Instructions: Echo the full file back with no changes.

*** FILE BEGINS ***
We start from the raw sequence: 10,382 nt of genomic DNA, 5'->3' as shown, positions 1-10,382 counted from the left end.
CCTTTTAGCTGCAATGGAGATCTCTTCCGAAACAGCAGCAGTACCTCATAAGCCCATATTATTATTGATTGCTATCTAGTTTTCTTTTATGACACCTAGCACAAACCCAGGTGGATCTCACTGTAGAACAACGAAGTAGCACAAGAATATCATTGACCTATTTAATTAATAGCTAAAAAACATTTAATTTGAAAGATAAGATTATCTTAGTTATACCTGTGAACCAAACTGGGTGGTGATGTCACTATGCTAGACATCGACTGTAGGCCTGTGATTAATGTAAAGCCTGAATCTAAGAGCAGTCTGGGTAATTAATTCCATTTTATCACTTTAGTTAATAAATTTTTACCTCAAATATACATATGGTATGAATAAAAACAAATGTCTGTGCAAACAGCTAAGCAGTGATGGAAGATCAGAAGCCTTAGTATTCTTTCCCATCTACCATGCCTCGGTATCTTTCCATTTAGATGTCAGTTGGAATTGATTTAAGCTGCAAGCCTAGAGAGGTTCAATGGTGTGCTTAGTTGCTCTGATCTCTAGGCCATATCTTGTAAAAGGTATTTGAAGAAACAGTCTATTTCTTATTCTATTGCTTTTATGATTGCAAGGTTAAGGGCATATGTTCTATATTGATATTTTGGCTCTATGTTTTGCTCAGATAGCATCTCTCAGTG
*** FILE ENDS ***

We start from the raw sequence: 10,382 nt of genomic DNA, 5'->3' as shown, positions 1-10,382 counted from the left end.
CCTTTTAGCTGCAATGGAGATCTCTTCCGAAACAGCAGCAGTACCTCATAAGCCCATATTATTATTGATTGCTATCTAGTTTTCTTTTATGACACCTAGCACAAACCCAGGTGGATCTCACTGTAGAACAACGAAGTAGCACAAGAATATCATTGACCTATTTAATTAATAGCTAAAAAACATTTAATTTGAAAGATAAGATTATCTTAGTTATACCTGTGAACCAAACTGGGTGGTGATGTCACTATGCTAGACATCGACTGTAGGCCTGTGATTAATGTAAAGCCTGAATCTAAGAGCAGTCTGGGTAATTAATTCCATTTTATCACTTTAGTTAATAAATTTTTACCTCAAATATACATATGGTATGAATAAAAACAAATGTCTGTGCAAACAGCTAAGCAGTGATGGAAGATCAGAAGCCTTAGTATTCTTTCCCATCTACCATGCCTCGGTATCTTTCCATTTAGATGTCAGTTGGAATTGATTTAAGCTGCAAGCCTAGAGAGGTTCAATGGTGTGCTTAGTTGCTCTGATCTCTAGGCCATATCTTGTAAAAGGTATTTGAAGAAACAGTCTATTTCTTATTCTATTGCTTTTATGATTGCAAGGTTAAGGGCATATGTTCTATATTGATATTTTGGCTCTATGTTTTGCTCAGATAGCATCTCTCAGTG